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Meeting on preparations for 2014 Winter Olympics in Sochi

December 8, 2012, Sochi

Vladimir Putin held a meeting on preparations for the 2014 Winter Olympics in Sochi, and examined the transport infrastructure facilities being built for the Games.

The President held a meeting on the train while travelling along the new railway line connecting Sochi and Krasnaya Polyana.

A combined 48-kilometre railway and road project will be put into operation in April 2013. It is part of the new transport infrastructure designed to connect Adler, the Olympic Park and Krasnaya Polyana.

Mr Putin also visited the construction site of the railway station Esto-Sadok designed to handle 500 passengers.

* * *

President of Russia Vladimir Putin: Good afternoon, friends and colleagues,

I am very pleased to gather you all together and talk about how our project is being implemented. I am particularly pleased to do so in unusual circumstances: on the train.

Let me recall that during my speech in Guatemala [to the International Olympic Committee (IOC) in 2007], I promised that there would be no traffic jams during the Olympic Games. And I remember well that one of the most important tasks that the IOC set for the Olympic project early on was building a railway, two roads, and a rail line from Imeretin Valley to the nearby mountains. I must say that this is an expensive project and amid the global financial crisis, the question of how to implement it became particularly pointed for us.

I remember the IOC’s reaction and how our colleagues said that if it was too difficult we could manage without it, but we still wanted to have a railroad. The IOC did not insist on it, but in light of our interests – considering the fact that the future development of the mountainous areas will depend on our ability to carry a certain number of passengers from the Black Sea coast to the mountains – we nevertheless decided to implement the project and fulfil our original promise to the IOC.

This work is almost finished, 85 percent has been completed. I am pleased to be able to say that it is the result of cooperation between Russian experts and a large team of international specialists. A big international team worked on this project (and this was not easy from a technical point of view); experts from European countries, from Canada, all fully participated in this process.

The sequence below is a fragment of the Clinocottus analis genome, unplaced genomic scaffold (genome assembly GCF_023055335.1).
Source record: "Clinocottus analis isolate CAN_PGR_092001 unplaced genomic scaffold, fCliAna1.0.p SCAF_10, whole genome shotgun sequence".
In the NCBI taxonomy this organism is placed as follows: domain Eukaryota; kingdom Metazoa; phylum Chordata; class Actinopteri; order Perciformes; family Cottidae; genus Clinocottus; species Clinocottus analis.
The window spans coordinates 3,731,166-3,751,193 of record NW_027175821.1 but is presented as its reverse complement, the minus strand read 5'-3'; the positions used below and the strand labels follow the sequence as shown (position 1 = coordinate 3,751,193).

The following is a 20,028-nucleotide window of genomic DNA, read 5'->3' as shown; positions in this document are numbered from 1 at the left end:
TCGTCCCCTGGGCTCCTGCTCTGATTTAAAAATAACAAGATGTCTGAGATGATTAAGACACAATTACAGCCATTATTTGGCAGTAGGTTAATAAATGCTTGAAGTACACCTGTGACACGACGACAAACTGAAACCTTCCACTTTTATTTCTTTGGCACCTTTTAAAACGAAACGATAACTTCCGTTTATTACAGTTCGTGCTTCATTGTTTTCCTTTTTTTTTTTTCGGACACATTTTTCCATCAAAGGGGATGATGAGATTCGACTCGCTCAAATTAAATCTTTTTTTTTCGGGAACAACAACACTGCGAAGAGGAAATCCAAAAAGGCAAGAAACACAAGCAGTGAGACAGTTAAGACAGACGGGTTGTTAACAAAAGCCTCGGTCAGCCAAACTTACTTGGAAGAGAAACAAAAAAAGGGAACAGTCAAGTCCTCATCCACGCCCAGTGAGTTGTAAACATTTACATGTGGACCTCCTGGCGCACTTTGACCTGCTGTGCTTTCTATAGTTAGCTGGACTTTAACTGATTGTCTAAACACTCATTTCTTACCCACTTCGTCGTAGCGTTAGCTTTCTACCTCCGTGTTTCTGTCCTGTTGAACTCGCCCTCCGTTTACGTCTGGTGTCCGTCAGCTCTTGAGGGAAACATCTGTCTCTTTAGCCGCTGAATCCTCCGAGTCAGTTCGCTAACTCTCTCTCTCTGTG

All in all there are 48.2 kilometres of rail lines. Let me repeat: it is important for us not only to ensure that athletes, journalists, and Olympic guests can travel freely and easily from the Imeretin Valley to the mountains and back, but also to create opportunities for fully developing the mountain cluster in the future, long after the 2014 Games are over.

Work is proceeding according to plan. As I already said, the major parts of this work have been completed. We shall see this today. First, we will drive down virtually all routes and see what has been done in terms of infrastructure development. It is a source of pleasure and interest for me to look at this. How many tunnels are there, Mr Yakunin?

Russian Railways CEO Vladimir Yakunin: Six tunnels on this line and three on the other.

Vladimir Putin: So, that means nine tunnels were built. I must say that combining a railway line and a road in one tunnel makes this project unique. It is one that is not often implemented in other parts of the world, but it is an effective solution. Despite the fact that the project is not cheap, we have tried to do everything possible to minimise our costs for this portion of the Olympic project.

This is what I wanted to say at the outset. I am sure that we will fully implement all our plans, produce high-quality results, and do so on time.

Let’s talk some more about what has already been done and what remains to be done.


December 8, 2012, Sochi